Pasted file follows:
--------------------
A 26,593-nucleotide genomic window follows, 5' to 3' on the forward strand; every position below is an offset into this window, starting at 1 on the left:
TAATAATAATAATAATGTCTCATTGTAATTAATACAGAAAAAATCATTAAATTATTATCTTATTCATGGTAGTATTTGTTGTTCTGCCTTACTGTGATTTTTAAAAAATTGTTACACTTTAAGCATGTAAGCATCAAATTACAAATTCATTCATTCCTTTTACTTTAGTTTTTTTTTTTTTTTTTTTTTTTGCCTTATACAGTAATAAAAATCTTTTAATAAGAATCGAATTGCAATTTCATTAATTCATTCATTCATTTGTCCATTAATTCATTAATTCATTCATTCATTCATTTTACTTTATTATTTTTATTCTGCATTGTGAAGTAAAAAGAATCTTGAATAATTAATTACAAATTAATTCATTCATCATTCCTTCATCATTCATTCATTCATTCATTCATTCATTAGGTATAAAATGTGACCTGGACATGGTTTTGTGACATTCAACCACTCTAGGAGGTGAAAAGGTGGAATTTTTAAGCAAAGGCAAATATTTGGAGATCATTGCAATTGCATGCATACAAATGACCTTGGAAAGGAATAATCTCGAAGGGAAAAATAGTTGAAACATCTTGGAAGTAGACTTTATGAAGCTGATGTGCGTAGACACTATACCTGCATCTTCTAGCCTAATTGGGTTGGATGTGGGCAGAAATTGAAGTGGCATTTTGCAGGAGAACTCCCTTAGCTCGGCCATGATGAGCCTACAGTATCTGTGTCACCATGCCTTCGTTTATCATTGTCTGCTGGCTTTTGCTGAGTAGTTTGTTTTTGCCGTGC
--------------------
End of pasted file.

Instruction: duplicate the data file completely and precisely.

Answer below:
A 26,593-nucleotide genomic window follows, 5' to 3' on the forward strand; every position below is an offset into this window, starting at 1 on the left:
TAATAATAATAATAATGTCTCATTGTAATTAATACAGAAAAAATCATTAAATTATTATCTTATTCATGGTAGTATTTGTTGTTCTGCCTTACTGTGATTTTTAAAAAATTGTTACACTTTAAGCATGTAAGCATCAAATTACAAATTCATTCATTCCTTTTACTTTAGTTTTTTTTTTTTTTTTTTTTTTTGCCTTATACAGTAATAAAAATCTTTTAATAAGAATCGAATTGCAATTTCATTAATTCATTCATTCATTTGTCCATTAATTCATTAATTCATTCATTCATTCATTTTACTTTATTATTTTTATTCTGCATTGTGAAGTAAAAAGAATCTTGAATAATTAATTACAAATTAATTCATTCATCATTCCTTCATCATTCATTCATTCATTCATTCATTCATTAGGTATAAAATGTGACCTGGACATGGTTTTGTGACATTCAACCACTCTAGGAGGTGAAAAGGTGGAATTTTTAAGCAAAGGCAAATATTTGGAGATCATTGCAATTGCATGCATACAAATGACCTTGGAAAGGAATAATCTCGAAGGGAAAAATAGTTGAAACATCTTGGAAGTAGACTTTATGAAGCTGATGTGCGTAGACACTATACCTGCATCTTCTAGCCTAATTGGGTTGGATGTGGGCAGAAATTGAAGTGGCATTTTGCAGGAGAACTCCCTTAGCTCGGCCATGATGAGCCTACAGTATCTGTGTCACCATGCCTTCGTTTATCATTGTCTGCTGGCTTTTGCTGAGTAGTTTGTTTTTGCCGTGC